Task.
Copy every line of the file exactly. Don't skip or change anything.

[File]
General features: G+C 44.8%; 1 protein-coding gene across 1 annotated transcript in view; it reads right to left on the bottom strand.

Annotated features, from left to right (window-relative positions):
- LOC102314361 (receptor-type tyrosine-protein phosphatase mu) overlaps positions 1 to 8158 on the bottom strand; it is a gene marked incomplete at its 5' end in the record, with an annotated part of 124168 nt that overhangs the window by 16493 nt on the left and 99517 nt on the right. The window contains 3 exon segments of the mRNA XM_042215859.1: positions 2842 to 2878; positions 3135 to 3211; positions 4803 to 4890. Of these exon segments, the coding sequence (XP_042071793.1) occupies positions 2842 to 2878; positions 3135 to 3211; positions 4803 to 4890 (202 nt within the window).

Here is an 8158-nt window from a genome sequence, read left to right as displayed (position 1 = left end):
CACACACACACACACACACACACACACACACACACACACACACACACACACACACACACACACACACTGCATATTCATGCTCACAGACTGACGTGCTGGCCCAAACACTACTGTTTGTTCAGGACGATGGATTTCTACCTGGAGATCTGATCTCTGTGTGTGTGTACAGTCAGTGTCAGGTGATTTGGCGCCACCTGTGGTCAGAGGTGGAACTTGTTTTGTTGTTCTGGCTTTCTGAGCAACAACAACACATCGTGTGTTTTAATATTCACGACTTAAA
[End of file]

General features: G+C 44.8%; 1 protein-coding gene across 1 annotated transcript in view; it reads right to left on the bottom strand.

Annotated features, from left to right (window-relative positions):
- LOC102314361 (receptor-type tyrosine-protein phosphatase mu) overlaps positions 1 to 8158 on the bottom strand; it is a gene marked incomplete at its 5' end in the record, with an annotated part of 124168 nt that overhangs the window by 16493 nt on the left and 99517 nt on the right. The window contains 3 exon segments of the mRNA XM_042215859.1: positions 2842 to 2878; positions 3135 to 3211; positions 4803 to 4890. Of these exon segments, the coding sequence (XP_042071793.1) occupies positions 2842 to 2878; positions 3135 to 3211; positions 4803 to 4890 (202 nt within the window).

Here is an 8158-nt window from a genome sequence, read left to right as displayed (position 1 = left end):
CACACACACACACACACACACACACACACACACACACACACACACACACACACACACACACACACACTGCATATTCATGCTCACAGACTGACGTGCTGGCCCAAACACTACTGTTTGTTCAGGACGATGGATTTCTACCTGGAGATCTGATCTCTGTGTGTGTGTACAGTCAGTGTCAGGTGATTTGGCGCCACCTGTGGTCAGAGGTGGAACTTGTTTTGTTGTTCTGGCTTTCTGAGCAACAACAACACATCGTGTGTTTTAATATTCACGACTTAAA